Vanity in my remodel guest bath - 70% off sale - originally $800 - paid $240 - solid wood, solid marble top:

Cheap toilet: $99
My slimline toilet that helps make the master bath feel spacious: $300
Total extra cost vs buying crap fixtures: $800 - less than one month rent - but gives the “wow” factor and the feel of quality to the renter/buyer.
LED recessed can lights are now only $99 for a 10 pack on Amazon. Labor is the significant cost but my tech does a great job and the ceiling was open anyway to rebuild rotten trusses.
Kitchen counters look remarkably like black slate stone - but are actually a pre-formed laminate counter sold at the big box store for - get this SIX DOLLARS PER LINEAR FOOT:


Kitchen cabinets are from Lowes - their in-stock “diamond finish” coated line. These were Shaker style - they call it “Arcadia.” Very reasonable, pre-painted/finished. Design your kitchen to match their sizes, put 'em in your cart and off you go. As I recall each cabinet was $70-$140 each. Small kitchen so maybe $700-$1000 total for the cabinets + about $60 total for the countertop. It’s the labor really that adds up on projects like this.


The more a MH looks like a standard stick built home the more acceptable it will become. Going knish market to target the millennials will never work. They will never choose to live in a MH community and once they tire of the “tiny home” they will be transitioning into a standard subdivision home of today.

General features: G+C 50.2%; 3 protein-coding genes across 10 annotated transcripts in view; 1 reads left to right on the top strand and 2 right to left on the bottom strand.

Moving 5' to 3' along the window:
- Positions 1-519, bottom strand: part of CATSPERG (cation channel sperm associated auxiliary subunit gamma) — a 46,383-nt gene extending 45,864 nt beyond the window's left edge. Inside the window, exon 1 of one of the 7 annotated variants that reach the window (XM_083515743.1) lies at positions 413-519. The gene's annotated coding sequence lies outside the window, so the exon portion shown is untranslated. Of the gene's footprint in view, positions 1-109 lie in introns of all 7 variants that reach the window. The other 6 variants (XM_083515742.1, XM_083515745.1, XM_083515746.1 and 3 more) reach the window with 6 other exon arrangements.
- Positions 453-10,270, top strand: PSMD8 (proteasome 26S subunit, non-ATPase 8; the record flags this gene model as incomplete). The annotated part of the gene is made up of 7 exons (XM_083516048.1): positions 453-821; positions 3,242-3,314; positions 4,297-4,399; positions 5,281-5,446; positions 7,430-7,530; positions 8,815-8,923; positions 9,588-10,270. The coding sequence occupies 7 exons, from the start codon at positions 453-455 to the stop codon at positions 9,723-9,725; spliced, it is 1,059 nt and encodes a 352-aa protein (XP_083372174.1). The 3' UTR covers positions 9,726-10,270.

Standard modular homes placed on parameter foundations may be the best option although you must understand that this will result in MHCs moving away from “affordable housing” into retirement or middle class housing. Best suited to those wishing to downsize.

Mobile home buyers generally do not display a great deal of “taste”. You must increase the cost of housing in MHCs to increase the level of taste your target buyer has.


This was my first project. I hired a contractor for this one and I overspent on it. I will admit it.

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Really nice looking pics. We all spend too much on our first - it’s educational and now you know where to spend your $ versus not. I thought the most valuable part was getting my contractor list together that I still use today.